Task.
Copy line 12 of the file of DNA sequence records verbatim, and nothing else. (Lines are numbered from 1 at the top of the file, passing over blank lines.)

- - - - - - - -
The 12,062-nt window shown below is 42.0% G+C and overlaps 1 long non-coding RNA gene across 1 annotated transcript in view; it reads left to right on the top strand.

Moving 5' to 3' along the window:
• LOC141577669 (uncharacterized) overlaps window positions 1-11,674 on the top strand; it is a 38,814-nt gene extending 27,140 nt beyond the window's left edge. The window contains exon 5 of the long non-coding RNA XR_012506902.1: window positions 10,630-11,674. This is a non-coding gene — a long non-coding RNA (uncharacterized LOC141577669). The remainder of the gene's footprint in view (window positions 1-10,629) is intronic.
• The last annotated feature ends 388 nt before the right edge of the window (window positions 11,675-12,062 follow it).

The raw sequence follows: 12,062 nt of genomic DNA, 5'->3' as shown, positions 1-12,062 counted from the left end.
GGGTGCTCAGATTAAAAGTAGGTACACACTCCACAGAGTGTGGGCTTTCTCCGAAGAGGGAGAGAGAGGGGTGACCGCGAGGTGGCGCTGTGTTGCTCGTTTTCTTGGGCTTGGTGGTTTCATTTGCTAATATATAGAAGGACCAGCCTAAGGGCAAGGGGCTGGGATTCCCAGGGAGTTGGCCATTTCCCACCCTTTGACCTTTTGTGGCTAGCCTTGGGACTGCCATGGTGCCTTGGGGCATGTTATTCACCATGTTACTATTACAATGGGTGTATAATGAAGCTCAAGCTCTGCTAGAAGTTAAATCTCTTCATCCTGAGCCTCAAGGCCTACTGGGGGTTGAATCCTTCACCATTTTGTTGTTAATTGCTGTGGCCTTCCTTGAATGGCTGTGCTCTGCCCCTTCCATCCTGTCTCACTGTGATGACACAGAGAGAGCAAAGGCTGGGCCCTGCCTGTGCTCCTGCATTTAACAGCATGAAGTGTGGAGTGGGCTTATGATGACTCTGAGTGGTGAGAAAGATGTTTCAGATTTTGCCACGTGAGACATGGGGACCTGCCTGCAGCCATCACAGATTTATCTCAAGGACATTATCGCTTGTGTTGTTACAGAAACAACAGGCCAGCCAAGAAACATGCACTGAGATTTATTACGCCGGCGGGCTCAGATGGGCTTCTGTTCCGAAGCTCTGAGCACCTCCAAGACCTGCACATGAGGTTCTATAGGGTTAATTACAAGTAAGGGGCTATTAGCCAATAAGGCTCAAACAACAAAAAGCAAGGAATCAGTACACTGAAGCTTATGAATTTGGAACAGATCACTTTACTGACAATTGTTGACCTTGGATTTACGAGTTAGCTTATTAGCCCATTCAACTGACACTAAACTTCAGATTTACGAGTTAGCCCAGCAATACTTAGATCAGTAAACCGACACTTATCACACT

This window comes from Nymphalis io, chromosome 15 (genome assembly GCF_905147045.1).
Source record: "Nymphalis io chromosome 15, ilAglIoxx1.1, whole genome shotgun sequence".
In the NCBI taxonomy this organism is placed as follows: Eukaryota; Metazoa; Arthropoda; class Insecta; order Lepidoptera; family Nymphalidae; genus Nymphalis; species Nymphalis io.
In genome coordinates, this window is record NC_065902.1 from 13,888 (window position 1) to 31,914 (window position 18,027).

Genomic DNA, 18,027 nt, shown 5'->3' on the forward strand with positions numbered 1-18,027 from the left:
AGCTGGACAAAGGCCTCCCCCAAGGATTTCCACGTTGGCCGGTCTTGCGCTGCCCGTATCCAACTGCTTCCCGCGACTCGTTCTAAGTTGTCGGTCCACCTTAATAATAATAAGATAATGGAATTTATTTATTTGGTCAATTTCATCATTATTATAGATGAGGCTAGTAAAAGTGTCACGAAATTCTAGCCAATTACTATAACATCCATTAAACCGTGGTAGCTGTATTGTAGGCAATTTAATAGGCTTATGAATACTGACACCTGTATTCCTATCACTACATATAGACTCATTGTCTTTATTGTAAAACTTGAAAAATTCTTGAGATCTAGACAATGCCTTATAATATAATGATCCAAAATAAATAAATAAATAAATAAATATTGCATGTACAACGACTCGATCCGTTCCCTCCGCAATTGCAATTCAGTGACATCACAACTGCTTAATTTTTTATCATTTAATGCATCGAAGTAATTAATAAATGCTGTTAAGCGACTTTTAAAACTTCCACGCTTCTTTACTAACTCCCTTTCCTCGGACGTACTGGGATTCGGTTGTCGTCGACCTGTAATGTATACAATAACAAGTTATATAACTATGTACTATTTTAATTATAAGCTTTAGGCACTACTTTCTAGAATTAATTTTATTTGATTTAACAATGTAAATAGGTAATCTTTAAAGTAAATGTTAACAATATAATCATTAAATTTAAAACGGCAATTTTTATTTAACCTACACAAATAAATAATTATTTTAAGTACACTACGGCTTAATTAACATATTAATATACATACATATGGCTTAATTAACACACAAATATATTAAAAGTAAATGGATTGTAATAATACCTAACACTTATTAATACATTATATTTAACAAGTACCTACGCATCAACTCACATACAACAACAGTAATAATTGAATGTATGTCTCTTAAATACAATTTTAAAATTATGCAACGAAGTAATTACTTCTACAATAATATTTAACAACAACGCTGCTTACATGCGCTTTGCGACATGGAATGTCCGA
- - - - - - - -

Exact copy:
AGCTGGACAAAGGCCTCCCCCAAGGATTTCCACGTTGGCCGGTCTTGCGCTGCCCGTATCCAACTGCTTCCCGCGACTCGTTCTAAGTTGTCGGTCCACCTTAATAATAATAAGATAATGGAATTTATTTATTTGGTCAATTTCATCATTATTATAGATGAGGCTAGTAAAAGTGTCACGAAATTCTAGCCAATTACTATAACATCCATTAAACCGTGGTAGCTGTATTGTAGGCAATTTAATAGGCTTATGAATACTGACACCTGTATTCCTATCACTACATATAGACTCATTGTCTTTATTGTAAAACTTGAAAAATTCTTGAGATCTAGACAATGCCTTATAATATAATGATCCAAAATAAATAAATAAATAAATAAATATTGCATGTACAACGACTCGATCCGTTCCCTCCGCAATTGCAATTCAGTGACATCACAACTGCTTAATTTTTTATCATTTAATGCATCGAAGTAATTAATAAATGCTGTTAAGCGACTTTTAAAACTTCCACGCTTCTTTACTAACTCCCTTTCCTCGGACGTACTGGGATTCGGTTGTCGTCGACCTGTAATGTATACAATAACAAGTTATATAACTATGTACTATTTTAATTATAAGCTTTAGGCACTACTTTCTAGAATTAATTTTATTTGATTTAACAATGTAAATAGGTAATCTTTAAAGTAAATGTTAACAATATAATCATTAAATTTAAAACGGCAATTTTTATTTAACCTACACAAATAAATAATTATTTTAAGTACACTACGGCTTAATTAACATATTAATATACATACATATGGCTTAATTAACACACAAATATATTAAAAGTAAATGGATTGTAATAATACCTAACACTTATTAATACATTATATTTAACAAGTACCTACGCATCAACTCACATACAACAACAGTAATAATTGAATGTATGTCTCTTAAATACAATTTTAAAATTATGCAACGAAGTAATTACTTCTACAATAATATTTAACAACAACGCTGCTTACATGCGCTTTGCGACATGGAATGTCCGA